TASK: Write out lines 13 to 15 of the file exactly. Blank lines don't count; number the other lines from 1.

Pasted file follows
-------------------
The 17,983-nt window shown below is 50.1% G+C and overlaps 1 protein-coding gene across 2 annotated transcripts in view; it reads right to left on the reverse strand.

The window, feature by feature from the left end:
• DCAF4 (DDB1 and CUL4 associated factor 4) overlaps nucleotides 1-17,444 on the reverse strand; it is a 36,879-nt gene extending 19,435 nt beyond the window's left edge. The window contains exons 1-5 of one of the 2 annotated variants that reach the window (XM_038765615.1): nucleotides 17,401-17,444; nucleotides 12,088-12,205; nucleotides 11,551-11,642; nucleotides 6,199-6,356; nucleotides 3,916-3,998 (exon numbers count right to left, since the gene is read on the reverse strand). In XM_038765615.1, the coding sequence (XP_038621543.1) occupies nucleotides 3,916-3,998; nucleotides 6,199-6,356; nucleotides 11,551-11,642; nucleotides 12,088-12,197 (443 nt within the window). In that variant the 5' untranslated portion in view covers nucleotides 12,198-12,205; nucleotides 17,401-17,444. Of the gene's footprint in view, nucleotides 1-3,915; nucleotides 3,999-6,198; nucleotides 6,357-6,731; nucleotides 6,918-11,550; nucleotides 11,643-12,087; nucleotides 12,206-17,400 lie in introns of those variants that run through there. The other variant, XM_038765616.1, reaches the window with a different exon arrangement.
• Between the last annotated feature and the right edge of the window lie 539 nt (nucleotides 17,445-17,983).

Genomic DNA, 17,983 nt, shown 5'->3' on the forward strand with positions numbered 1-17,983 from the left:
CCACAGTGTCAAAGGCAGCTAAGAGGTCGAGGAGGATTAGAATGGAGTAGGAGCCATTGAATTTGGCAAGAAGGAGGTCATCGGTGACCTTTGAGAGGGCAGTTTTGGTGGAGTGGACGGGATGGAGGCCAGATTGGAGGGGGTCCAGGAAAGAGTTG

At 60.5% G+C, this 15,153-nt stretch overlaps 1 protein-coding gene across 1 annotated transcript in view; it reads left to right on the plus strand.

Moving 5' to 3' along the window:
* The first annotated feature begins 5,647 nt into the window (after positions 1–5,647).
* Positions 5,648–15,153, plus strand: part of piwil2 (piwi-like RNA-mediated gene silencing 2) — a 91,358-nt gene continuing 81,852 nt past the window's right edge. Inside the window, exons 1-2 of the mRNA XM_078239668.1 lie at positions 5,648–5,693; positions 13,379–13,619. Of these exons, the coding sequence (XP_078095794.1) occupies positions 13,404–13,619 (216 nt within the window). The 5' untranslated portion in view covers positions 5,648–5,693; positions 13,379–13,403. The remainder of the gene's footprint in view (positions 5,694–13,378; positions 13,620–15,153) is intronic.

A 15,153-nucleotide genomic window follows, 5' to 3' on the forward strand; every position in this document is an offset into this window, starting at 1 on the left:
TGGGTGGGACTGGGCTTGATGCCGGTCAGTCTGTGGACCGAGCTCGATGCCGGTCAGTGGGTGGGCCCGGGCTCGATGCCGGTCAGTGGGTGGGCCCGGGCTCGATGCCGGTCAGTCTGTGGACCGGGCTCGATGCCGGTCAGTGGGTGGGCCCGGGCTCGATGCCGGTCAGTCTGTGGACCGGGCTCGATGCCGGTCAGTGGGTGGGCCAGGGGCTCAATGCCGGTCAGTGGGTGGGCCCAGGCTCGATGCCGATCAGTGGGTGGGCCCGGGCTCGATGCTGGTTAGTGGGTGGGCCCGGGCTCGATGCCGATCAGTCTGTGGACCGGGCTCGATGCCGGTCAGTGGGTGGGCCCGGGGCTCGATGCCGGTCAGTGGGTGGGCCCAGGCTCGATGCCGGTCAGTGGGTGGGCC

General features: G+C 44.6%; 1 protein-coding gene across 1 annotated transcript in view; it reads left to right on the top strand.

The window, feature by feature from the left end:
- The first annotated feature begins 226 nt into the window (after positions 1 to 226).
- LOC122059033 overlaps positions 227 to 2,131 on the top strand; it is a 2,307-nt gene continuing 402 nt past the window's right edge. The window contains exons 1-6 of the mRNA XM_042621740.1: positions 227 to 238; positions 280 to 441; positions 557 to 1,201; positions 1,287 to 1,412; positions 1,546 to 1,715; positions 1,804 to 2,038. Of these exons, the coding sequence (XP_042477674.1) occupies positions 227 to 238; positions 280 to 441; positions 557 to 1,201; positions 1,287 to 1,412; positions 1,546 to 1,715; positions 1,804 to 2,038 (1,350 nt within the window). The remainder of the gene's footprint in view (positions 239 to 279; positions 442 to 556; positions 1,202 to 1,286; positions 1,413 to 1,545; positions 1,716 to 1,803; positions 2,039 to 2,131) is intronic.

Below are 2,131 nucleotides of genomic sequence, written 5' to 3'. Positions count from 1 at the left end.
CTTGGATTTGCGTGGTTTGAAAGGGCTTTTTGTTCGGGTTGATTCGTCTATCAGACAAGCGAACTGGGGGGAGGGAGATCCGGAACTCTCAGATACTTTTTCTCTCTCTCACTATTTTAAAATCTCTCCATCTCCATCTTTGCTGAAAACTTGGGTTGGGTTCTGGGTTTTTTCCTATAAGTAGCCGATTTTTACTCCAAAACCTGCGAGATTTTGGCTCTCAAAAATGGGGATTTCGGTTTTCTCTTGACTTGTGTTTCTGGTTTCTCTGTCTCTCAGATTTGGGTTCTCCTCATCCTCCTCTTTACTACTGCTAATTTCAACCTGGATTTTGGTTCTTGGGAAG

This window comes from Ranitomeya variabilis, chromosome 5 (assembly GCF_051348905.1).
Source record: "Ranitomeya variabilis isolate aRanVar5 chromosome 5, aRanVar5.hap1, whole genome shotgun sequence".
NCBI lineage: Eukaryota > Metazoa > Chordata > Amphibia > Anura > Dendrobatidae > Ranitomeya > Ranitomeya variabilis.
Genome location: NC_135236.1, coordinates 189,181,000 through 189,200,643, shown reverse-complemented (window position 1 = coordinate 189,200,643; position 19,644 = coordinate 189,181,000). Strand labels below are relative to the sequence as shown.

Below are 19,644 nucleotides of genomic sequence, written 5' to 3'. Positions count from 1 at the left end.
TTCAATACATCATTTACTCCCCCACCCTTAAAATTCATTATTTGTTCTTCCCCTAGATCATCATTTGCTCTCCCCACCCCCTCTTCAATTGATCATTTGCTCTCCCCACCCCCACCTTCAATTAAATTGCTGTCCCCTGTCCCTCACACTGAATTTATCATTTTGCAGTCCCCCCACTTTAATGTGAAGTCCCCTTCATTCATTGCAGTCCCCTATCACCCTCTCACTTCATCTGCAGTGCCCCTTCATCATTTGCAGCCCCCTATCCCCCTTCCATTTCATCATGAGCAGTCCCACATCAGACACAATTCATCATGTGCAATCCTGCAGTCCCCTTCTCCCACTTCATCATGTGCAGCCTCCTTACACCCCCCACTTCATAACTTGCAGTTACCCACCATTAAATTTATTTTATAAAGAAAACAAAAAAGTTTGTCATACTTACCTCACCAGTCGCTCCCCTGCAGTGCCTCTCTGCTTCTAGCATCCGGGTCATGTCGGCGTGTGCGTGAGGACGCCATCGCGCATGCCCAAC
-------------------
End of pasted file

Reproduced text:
General features: G+C 44.6%; 1 protein-coding gene across 1 annotated transcript in view; it reads left to right on the top strand.

The window, feature by feature from the left end:
- The first annotated feature begins 226 nt into the window (after positions 1 to 226).